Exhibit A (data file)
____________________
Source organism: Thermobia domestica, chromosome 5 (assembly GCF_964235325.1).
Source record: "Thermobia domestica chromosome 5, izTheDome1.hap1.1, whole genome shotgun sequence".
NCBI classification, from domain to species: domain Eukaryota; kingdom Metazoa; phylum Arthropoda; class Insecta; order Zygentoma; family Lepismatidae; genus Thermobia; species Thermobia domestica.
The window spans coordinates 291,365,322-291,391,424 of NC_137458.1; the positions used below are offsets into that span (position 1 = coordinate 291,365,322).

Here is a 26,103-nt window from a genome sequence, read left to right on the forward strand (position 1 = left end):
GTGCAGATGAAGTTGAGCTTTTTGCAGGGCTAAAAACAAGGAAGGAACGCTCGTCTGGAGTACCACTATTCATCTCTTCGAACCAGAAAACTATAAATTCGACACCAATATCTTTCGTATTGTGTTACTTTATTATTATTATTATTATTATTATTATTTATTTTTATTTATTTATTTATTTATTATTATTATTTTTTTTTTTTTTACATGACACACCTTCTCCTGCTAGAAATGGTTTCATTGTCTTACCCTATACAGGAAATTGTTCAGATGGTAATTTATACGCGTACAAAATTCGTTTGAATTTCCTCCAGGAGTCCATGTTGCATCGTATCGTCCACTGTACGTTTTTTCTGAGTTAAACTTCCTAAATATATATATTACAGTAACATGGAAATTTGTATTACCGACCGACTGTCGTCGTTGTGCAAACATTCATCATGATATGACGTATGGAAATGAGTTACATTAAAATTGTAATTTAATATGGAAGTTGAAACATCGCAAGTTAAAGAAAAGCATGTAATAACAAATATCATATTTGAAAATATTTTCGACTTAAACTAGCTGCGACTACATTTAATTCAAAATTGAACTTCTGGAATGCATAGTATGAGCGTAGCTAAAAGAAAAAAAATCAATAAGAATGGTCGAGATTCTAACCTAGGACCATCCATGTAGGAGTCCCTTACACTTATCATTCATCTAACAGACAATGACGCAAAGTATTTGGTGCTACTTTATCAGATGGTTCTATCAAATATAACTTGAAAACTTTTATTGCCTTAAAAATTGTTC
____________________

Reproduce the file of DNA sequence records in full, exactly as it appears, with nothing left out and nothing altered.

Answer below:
Source organism: Thermobia domestica, chromosome 5 (assembly GCF_964235325.1).
Source record: "Thermobia domestica chromosome 5, izTheDome1.hap1.1, whole genome shotgun sequence".
NCBI classification, from domain to species: domain Eukaryota; kingdom Metazoa; phylum Arthropoda; class Insecta; order Zygentoma; family Lepismatidae; genus Thermobia; species Thermobia domestica.
The window spans coordinates 291,365,322-291,391,424 of NC_137458.1; the positions used below are offsets into that span (position 1 = coordinate 291,365,322).

Here is a 26,103-nt window from a genome sequence, read left to right on the forward strand (position 1 = left end):
GTGCAGATGAAGTTGAGCTTTTTGCAGGGCTAAAAACAAGGAAGGAACGCTCGTCTGGAGTACCACTATTCATCTCTTCGAACCAGAAAACTATAAATTCGACACCAATATCTTTCGTATTGTGTTACTTTATTATTATTATTATTATTATTATTATTTATTTTTATTTATTTATTTATTTATTATTATTATTTTTTTTTTTTTTACATGACACACCTTCTCCTGCTAGAAATGGTTTCATTGTCTTACCCTATACAGGAAATTGTTCAGATGGTAATTTATACGCGTACAAAATTCGTTTGAATTTCCTCCAGGAGTCCATGTTGCATCGTATCGTCCACTGTACGTTTTTTCTGAGTTAAACTTCCTAAATATATATATTACAGTAACATGGAAATTTGTATTACCGACCGACTGTCGTCGTTGTGCAAACATTCATCATGATATGACGTATGGAAATGAGTTACATTAAAATTGTAATTTAATATGGAAGTTGAAACATCGCAAGTTAAAGAAAAGCATGTAATAACAAATATCATATTTGAAAATATTTTCGACTTAAACTAGCTGCGACTACATTTAATTCAAAATTGAACTTCTGGAATGCATAGTATGAGCGTAGCTAAAAGAAAAAAAATCAATAAGAATGGTCGAGATTCTAACCTAGGACCATCCATGTAGGAGTCCCTTACACTTATCATTCATCTAACAGACAATGACGCAAAGTATTTGGTGCTACTTTATCAGATGGTTCTATCAAATATAACTTGAAAACTTTTATTGCCTTAAAAATTGTTC